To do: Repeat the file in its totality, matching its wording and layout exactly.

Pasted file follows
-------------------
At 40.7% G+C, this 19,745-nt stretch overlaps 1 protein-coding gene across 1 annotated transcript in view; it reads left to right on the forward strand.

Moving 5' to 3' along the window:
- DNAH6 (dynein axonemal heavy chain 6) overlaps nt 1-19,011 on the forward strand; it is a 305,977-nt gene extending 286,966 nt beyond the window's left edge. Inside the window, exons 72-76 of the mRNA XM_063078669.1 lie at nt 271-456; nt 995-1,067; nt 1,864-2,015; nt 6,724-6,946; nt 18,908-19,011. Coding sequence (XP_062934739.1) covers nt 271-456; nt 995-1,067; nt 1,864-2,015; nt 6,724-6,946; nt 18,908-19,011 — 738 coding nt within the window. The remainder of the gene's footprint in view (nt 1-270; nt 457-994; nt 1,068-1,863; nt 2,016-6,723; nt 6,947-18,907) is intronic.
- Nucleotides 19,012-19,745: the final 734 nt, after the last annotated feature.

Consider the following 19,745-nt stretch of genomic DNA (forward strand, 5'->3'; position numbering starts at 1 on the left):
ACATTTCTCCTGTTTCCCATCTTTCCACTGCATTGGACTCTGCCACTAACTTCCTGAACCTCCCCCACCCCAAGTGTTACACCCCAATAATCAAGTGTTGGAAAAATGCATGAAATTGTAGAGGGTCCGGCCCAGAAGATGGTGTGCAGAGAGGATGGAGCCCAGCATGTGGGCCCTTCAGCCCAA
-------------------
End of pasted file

At 40.7% G+C, this 19,745-nt stretch overlaps 1 protein-coding gene across 1 annotated transcript in view; it reads left to right on the forward strand.

Moving 5' to 3' along the window:
- DNAH6 (dynein axonemal heavy chain 6) overlaps nt 1-19,011 on the forward strand; it is a 305,977-nt gene extending 286,966 nt beyond the window's left edge. Inside the window, exons 72-76 of the mRNA XM_063078669.1 lie at nt 271-456; nt 995-1,067; nt 1,864-2,015; nt 6,724-6,946; nt 18,908-19,011. Coding sequence (XP_062934739.1) covers nt 271-456; nt 995-1,067; nt 1,864-2,015; nt 6,724-6,946; nt 18,908-19,011 — 738 coding nt within the window. The remainder of the gene's footprint in view (nt 1-270; nt 457-994; nt 1,068-1,863; nt 2,016-6,723; nt 6,947-18,907) is intronic.
- Nucleotides 19,012-19,745: the final 734 nt, after the last annotated feature.

Consider the following 19,745-nt stretch of genomic DNA (forward strand, 5'->3'; position numbering starts at 1 on the left):
ACATTTCTCCTGTTTCCCATCTTTCCACTGCATTGGACTCTGCCACTAACTTCCTGAACCTCCCCCACCCCAAGTGTTACACCCCAATAATCAAGTGTTGGAAAAATGCATGAAATTGTAGAGGGTCCGGCCCAGAAGATGGTGTGCAGAGAGGATGGAGCCCAGCATGTGGGCCCTTCAGCCCAA